I wondered if I could work this way in paints, but it is different when you can reach for one of 121 concentrated oil pastel colours, or you have to mix them yourself and keep using clean brushes to apply them.
But one evening I took a little piece of cardboard, and intuitively began working in small colour areas. That freed me up to take another step- I took all the leftover colours on my palette and made a background on a previously painted canvas with the partly dried paint and palette knife:
Then I painted over it intending to work into the result below, but I like it so much I’m leaving it as is.
The next two happened around the same time:
They are both painted in acrylic over previous paintings, taking cues from the background and at the same time evolving their own unique forms.
This method of working really suits me. I work messily and spontaneously on an already painted canvas and things just happen.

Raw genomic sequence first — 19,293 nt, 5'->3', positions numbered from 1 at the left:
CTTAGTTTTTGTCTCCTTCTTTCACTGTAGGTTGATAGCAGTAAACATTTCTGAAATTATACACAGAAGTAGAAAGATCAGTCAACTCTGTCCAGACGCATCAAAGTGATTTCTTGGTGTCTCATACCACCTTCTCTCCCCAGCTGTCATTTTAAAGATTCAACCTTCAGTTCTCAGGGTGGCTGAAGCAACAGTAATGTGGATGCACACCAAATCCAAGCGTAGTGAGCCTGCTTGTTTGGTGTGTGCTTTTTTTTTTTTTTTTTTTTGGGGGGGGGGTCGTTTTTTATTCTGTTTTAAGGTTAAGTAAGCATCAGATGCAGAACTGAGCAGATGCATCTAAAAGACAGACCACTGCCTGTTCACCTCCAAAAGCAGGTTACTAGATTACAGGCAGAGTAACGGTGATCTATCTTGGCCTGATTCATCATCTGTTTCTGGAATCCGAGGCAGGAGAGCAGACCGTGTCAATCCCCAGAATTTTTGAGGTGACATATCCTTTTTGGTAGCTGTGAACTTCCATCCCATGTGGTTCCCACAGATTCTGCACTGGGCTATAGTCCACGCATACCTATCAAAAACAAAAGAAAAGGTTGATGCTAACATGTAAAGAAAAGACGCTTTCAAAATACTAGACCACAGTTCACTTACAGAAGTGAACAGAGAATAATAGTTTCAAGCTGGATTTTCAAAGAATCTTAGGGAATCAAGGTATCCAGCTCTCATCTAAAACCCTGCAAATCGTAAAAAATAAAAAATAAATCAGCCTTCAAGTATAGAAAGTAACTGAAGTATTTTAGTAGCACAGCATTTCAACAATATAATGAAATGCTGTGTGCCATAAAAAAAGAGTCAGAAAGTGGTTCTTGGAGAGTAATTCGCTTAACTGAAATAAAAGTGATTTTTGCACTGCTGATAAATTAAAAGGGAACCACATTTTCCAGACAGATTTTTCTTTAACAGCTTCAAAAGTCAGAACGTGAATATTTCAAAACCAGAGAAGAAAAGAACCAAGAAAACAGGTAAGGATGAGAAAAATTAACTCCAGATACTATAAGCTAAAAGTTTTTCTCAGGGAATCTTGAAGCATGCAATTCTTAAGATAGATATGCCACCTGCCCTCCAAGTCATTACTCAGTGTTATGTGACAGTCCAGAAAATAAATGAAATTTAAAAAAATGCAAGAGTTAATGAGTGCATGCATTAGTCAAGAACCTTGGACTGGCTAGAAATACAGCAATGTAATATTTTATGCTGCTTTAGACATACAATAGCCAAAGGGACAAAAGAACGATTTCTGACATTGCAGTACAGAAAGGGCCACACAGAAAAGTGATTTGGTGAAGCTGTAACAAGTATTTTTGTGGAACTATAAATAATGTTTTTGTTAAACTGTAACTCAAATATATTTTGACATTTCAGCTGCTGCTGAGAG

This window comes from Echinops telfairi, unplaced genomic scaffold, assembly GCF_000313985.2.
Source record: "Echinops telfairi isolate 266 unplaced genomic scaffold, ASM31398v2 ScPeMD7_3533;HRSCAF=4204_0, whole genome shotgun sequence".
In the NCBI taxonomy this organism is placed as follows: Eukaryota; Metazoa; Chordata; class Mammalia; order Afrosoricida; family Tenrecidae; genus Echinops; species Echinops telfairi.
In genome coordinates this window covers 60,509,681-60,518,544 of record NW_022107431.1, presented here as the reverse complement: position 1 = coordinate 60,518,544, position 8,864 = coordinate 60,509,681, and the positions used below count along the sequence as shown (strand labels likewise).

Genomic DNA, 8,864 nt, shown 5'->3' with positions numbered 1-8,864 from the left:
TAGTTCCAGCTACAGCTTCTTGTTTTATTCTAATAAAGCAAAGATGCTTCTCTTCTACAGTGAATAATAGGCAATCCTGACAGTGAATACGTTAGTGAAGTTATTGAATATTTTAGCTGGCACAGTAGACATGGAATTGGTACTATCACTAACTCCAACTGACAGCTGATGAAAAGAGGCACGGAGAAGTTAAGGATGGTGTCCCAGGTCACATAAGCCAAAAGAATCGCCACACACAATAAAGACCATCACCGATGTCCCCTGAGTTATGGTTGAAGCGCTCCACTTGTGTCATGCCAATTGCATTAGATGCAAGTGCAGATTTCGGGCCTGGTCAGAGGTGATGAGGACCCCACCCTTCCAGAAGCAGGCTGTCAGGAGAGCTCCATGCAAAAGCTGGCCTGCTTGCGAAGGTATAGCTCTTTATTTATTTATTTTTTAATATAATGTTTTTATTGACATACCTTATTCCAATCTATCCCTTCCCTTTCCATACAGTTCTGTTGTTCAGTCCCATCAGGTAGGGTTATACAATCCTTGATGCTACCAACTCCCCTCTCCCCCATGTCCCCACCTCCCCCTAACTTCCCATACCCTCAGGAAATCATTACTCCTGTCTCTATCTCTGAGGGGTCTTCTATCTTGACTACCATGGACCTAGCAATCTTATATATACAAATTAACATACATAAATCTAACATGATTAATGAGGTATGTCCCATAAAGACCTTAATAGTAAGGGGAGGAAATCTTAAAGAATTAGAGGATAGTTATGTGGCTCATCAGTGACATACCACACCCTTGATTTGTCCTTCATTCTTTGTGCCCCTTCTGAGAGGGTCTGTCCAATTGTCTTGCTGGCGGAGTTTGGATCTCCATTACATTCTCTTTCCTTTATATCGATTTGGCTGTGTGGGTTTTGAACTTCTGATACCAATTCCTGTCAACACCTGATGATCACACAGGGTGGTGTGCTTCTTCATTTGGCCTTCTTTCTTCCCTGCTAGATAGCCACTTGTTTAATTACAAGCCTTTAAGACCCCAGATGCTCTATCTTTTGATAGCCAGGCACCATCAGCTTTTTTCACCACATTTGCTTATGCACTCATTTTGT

Gee that Flora Bowley book mentioned in the last post must really work, I haven’t even read it yet and my work is undergoing a major reorientation! 🙂
All of the preceding are quite small format- around 30 x 30 cm. Then I retrieved one of the fairly free paintings from this summer where I was trying to lose form, and painted over it. The tree emerged, and I worked into it some, but not much. It captures the energy I need most to connect with now as I face major surgery tomorrow. Hopefully I can bring it into the hospital where I can see it.